Your first link is to the American Psychological Association, and only a 9very) brief abstract. I searched and did not find the paper anywhere that wasn't paywalled. So this doesn't really say anything. It said "evidence of impairment" at ridiculously low concentrations of 0.015% (15 mg/dl), but doesn't say anything about at what point they consider "significant", or how how impairment was measured. What was the methodology? Without that information this is meaningless. It says exactly nothing about the subject under discussion.
Your second link is just a straw-man. Quote:
[Of the five] States adopting 0.08% laws experienced 16% and 18% relative postlaw declines in the proportions of fatal crashes involving fatally injured drivers whose blood alcohol levels were 0.08% or higher and 0.15% or higher. CONCLUSIONS: It all states adopted 0.08% legal blood alcohol limits, at least 500 to 600 fewer fatal crashes would occur annually.
This says nothing about the effects of alcohol. I has to do with the effects of the law, and the behavior of people in states which passed those laws. While it might be reasonable to think there is some relationship between the two, that's not what the study shows. Further, the numbers given are of drivers who killed themselves, not of drivers who were endangering others. The whole point of the law was supposed to be about endangering others. I have zero respect for laws that try to protect me from myself.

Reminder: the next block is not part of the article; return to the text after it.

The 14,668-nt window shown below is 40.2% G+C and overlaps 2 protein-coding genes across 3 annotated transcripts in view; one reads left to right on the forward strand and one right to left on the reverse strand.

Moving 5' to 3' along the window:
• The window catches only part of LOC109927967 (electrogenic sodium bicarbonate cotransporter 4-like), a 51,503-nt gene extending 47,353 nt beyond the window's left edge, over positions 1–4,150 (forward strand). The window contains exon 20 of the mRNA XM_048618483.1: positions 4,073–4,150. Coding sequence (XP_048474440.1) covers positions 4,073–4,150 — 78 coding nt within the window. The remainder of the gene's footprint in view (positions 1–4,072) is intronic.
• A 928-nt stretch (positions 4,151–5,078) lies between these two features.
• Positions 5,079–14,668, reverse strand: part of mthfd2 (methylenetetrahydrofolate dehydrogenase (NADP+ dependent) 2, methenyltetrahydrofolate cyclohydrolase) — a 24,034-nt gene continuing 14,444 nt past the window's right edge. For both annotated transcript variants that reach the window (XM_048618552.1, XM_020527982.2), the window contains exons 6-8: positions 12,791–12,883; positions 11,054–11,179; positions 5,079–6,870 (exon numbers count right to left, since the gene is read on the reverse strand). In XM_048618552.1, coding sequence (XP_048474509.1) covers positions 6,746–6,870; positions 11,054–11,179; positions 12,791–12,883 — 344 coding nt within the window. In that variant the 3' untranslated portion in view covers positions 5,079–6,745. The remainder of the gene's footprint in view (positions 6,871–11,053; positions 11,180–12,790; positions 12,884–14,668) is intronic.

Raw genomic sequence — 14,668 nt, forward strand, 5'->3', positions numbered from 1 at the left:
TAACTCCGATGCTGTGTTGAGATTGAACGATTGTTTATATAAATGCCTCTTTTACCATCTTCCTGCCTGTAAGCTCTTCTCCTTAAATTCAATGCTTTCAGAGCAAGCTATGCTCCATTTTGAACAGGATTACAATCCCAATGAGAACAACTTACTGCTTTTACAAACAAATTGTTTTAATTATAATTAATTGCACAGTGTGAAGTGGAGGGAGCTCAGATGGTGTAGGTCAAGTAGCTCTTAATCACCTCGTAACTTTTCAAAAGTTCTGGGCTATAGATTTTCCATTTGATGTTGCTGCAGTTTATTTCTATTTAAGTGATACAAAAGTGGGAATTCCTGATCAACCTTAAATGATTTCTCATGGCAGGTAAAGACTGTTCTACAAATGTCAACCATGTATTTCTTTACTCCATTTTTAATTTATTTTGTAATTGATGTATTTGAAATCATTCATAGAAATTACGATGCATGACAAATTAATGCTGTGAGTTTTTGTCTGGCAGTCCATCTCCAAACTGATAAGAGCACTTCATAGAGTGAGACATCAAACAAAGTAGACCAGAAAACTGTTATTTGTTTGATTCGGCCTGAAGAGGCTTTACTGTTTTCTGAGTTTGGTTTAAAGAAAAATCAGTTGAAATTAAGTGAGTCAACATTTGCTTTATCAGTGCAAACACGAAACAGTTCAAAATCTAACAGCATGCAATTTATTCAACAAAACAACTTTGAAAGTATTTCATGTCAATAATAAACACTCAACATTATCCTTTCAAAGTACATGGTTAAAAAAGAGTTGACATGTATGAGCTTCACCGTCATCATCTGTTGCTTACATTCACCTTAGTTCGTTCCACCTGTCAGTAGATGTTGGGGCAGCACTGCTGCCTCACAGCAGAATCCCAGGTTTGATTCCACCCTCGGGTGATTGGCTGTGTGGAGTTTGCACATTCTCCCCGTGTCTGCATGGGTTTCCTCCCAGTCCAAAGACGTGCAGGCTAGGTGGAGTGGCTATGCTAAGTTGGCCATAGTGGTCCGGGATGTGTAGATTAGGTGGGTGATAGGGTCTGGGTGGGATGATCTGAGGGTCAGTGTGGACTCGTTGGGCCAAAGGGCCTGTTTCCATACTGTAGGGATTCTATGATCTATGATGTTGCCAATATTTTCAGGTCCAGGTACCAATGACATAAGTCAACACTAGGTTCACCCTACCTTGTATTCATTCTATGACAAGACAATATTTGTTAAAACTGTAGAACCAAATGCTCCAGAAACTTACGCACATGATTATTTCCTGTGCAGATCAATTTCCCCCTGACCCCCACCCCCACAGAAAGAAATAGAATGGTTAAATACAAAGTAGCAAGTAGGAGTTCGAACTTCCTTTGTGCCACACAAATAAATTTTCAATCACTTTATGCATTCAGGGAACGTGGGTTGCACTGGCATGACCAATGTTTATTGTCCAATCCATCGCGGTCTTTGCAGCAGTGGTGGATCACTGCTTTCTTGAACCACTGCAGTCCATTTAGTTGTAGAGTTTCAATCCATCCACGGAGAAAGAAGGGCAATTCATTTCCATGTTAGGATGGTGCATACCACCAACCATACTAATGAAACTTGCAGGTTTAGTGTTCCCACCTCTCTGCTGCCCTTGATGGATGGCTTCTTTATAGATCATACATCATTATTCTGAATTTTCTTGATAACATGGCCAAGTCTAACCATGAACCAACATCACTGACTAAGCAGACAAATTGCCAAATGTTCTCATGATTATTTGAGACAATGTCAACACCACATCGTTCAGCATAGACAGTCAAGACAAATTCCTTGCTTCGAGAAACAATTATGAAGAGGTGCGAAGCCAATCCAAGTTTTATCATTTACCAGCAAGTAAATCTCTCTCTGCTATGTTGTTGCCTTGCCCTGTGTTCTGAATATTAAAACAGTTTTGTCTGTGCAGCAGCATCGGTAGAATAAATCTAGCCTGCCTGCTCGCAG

Your third link:
There is no evidence of a threshold blood alcohol (BAC) below which impairment does not occur
Another straw-man. I don't dispute this, but it's irrelevant. The whole subject here was the point at which impairment is significant enough to endanger others. That is supposed to be the point of the law.
All of these are rather vague conclusions which skirt the real issue (which does not surprise me in the least... it is rather typical of "studies" that attempt to support a forgone conclusion).
My main point though is: even if these studies validly contradicted the ones I mentioned (they don't), that doesn't mean the ones I mentioned don't exist. Contradictory studies happen all the time. It doesn't prove me wrong, it just implies that there is controversy.